Grizzly Bears Face Ecological Trap

In a recent paper published in the journal Clayton Lamb and colleagues tested for an ecological trap in Southeastern British Columbia where human settlement and grizzly bear habitat overlap. For this paper Clayton has produced an infograhic and slideshow to bring the article to life.

Infographic

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How climate change could exacerbate the impacts of large mammal declines

Deer in small wooded patches

Deer in small wooded patches on the campus of Princeton University. The photos were taken as part of an undergraduate ecology laboratory course taught by my co-author Rob Pringle, and for which I served as an assistant instructor. Students also captured images of foxes, raccoons, and house cats.

In wintertime, it’s often getting dark in Princeton by the time I head home from the office to scrounge up some dinner. Along the half-mile path, I regularly walk or bike within few meters of the local herd of white-tailed deer. There are at least five or six animals that circulate among the tiny patches of trees and streams at the south end of campus. The university deer are just a fraction of the estimated 450-500 that roam the 16 km2 town of Princeton. That’s almost 40 deer per km2, well above the state of New Jersey’s recommended 20-25 per km2. Indeed, much of the northeast U.S. is forced to deal with dense, growing deer populations thanks to the removal of wolves, forest recovery over the last century following the westward shift of American agriculture, and a suburbanization-associated decline in hunting.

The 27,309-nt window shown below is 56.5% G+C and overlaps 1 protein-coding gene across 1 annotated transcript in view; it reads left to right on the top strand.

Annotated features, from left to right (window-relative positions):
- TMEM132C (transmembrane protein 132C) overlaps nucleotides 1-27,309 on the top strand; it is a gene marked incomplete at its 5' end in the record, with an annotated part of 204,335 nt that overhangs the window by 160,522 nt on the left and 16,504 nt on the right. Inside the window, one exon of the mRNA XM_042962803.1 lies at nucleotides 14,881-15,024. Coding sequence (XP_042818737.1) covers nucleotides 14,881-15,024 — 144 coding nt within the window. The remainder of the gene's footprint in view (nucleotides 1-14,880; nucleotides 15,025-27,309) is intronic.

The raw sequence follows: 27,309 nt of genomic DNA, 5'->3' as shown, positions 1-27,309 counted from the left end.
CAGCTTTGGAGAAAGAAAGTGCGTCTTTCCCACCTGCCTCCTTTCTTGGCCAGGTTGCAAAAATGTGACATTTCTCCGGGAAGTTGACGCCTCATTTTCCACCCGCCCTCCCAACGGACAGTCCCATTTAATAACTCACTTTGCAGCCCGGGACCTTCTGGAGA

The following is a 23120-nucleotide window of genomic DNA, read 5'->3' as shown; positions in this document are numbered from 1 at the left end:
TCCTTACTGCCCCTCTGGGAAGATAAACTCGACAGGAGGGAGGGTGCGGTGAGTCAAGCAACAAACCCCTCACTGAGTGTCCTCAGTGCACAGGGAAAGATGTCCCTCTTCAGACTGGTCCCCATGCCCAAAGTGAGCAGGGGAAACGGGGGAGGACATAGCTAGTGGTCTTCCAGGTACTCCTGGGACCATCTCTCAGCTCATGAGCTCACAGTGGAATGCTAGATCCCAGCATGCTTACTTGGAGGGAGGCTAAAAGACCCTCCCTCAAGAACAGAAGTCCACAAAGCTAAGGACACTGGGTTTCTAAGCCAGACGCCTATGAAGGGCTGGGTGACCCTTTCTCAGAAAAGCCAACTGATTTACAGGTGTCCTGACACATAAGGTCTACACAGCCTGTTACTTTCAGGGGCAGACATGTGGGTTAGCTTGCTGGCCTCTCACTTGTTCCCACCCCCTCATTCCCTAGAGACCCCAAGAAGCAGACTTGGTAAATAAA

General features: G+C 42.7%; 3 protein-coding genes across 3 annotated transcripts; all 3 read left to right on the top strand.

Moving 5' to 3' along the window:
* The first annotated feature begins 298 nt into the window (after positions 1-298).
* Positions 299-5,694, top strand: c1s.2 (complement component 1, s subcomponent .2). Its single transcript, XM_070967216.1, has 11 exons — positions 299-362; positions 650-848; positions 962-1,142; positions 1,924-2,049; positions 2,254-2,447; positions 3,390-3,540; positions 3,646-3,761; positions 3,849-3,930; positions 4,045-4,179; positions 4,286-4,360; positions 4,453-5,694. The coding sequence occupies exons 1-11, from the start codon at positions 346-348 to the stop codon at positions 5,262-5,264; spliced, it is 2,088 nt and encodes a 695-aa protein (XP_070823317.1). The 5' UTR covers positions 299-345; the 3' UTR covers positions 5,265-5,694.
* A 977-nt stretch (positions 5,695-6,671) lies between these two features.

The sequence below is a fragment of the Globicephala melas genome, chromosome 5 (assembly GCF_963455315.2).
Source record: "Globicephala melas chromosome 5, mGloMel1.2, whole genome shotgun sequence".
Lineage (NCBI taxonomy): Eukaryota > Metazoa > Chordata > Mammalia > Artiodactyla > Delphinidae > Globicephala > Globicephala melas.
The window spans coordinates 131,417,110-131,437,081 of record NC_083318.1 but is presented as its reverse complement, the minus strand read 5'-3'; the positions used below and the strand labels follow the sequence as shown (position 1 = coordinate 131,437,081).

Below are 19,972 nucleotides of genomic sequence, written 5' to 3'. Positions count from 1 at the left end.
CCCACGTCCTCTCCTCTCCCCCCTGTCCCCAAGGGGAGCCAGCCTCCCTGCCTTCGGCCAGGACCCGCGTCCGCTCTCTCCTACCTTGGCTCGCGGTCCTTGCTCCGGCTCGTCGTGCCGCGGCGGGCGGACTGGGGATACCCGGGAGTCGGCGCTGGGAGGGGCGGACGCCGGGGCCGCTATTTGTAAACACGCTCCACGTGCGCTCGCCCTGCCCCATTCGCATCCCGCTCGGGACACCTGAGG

All these extra ungulates come with costs. For one, Princeton has paid hundreds-of-thousands of dollars between 2001 and 2015 to professional sharpshooters who controversially culled over 2700 deer from the population. However, hunting costs pale in comparison to those of the 300-plus deer-vehicle collisions that occurred each year in Princeton before the hunts were organized! Continue reading

Global demography in the animal kingdom

Today the paper that introduces the COMADRE Animal Matrix Database was published in Journal of Animal Ecology (Salguero-Gómez et al. 2016). This is an international effort in collaboration with ca. 10 other institutions. Our main goal was to replicate the impact that its sister database, the COMPADRE Plant Matrix Database (Salguero-Gómez et al. 2015) has had for plant ecology and evolution, but in the rich animal kingdom. Open access to the database itself can be gained from the COMADRE website.

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